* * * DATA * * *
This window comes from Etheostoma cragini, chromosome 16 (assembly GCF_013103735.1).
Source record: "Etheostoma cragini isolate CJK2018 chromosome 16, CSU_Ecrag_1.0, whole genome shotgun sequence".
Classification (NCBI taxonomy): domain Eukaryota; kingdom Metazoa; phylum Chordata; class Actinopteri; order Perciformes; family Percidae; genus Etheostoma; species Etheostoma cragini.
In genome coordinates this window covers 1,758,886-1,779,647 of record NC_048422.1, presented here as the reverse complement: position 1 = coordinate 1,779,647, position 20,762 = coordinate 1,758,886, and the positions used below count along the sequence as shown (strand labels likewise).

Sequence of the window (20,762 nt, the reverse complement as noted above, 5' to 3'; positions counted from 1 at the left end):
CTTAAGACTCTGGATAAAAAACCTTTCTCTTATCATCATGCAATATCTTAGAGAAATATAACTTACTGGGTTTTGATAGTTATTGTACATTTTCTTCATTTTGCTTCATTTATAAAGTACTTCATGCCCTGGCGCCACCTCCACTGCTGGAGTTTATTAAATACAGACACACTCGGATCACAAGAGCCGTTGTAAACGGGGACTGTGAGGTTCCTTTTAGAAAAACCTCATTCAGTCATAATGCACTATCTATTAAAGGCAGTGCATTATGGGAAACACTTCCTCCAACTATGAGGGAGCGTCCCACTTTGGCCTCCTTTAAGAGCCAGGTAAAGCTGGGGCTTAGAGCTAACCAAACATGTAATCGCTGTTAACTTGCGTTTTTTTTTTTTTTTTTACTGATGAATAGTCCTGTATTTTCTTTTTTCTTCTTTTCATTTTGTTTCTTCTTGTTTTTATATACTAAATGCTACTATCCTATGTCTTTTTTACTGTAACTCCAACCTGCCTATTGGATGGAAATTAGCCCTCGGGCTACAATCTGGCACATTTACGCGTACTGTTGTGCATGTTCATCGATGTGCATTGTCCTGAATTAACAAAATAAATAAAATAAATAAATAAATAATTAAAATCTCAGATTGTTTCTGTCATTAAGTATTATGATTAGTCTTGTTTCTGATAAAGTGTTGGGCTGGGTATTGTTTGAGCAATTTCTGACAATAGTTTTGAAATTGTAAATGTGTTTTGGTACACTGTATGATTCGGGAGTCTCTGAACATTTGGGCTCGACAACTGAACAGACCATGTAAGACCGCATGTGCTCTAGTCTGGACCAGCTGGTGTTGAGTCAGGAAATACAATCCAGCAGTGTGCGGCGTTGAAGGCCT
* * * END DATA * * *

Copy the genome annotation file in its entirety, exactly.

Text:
This window comes from Etheostoma cragini, chromosome 16 (assembly GCF_013103735.1).
Source record: "Etheostoma cragini isolate CJK2018 chromosome 16, CSU_Ecrag_1.0, whole genome shotgun sequence".
Classification (NCBI taxonomy): domain Eukaryota; kingdom Metazoa; phylum Chordata; class Actinopteri; order Perciformes; family Percidae; genus Etheostoma; species Etheostoma cragini.
In genome coordinates this window covers 1,758,886-1,779,647 of record NC_048422.1, presented here as the reverse complement: position 1 = coordinate 1,779,647, position 20,762 = coordinate 1,758,886, and the positions used below count along the sequence as shown (strand labels likewise).

Sequence of the window (20,762 nt, the reverse complement as noted above, 5' to 3'; positions counted from 1 at the left end):
CTTAAGACTCTGGATAAAAAACCTTTCTCTTATCATCATGCAATATCTTAGAGAAATATAACTTACTGGGTTTTGATAGTTATTGTACATTTTCTTCATTTTGCTTCATTTATAAAGTACTTCATGCCCTGGCGCCACCTCCACTGCTGGAGTTTATTAAATACAGACACACTCGGATCACAAGAGCCGTTGTAAACGGGGACTGTGAGGTTCCTTTTAGAAAAACCTCATTCAGTCATAATGCACTATCTATTAAAGGCAGTGCATTATGGGAAACACTTCCTCCAACTATGAGGGAGCGTCCCACTTTGGCCTCCTTTAAGAGCCAGGTAAAGCTGGGGCTTAGAGCTAACCAAACATGTAATCGCTGTTAACTTGCGTTTTTTTTTTTTTTTTTACTGATGAATAGTCCTGTATTTTCTTTTTTCTTCTTTTCATTTTGTTTCTTCTTGTTTTTATATACTAAATGCTACTATCCTATGTCTTTTTTACTGTAACTCCAACCTGCCTATTGGATGGAAATTAGCCCTCGGGCTACAATCTGGCACATTTACGCGTACTGTTGTGCATGTTCATCGATGTGCATTGTCCTGAATTAACAAAATAAATAAAATAAATAAATAAATAATTAAAATCTCAGATTGTTTCTGTCATTAAGTATTATGATTAGTCTTGTTTCTGATAAAGTGTTGGGCTGGGTATTGTTTGAGCAATTTCTGACAATAGTTTTGAAATTGTAAATGTGTTTTGGTACACTGTATGATTCGGGAGTCTCTGAACATTTGGGCTCGACAACTGAACAGACCATGTAAGACCGCATGTGCTCTAGTCTGGACCAGCTGGTGTTGAGTCAGGAAATACAATCCAGCAGTGTGCGGCGTTGAAGGCCT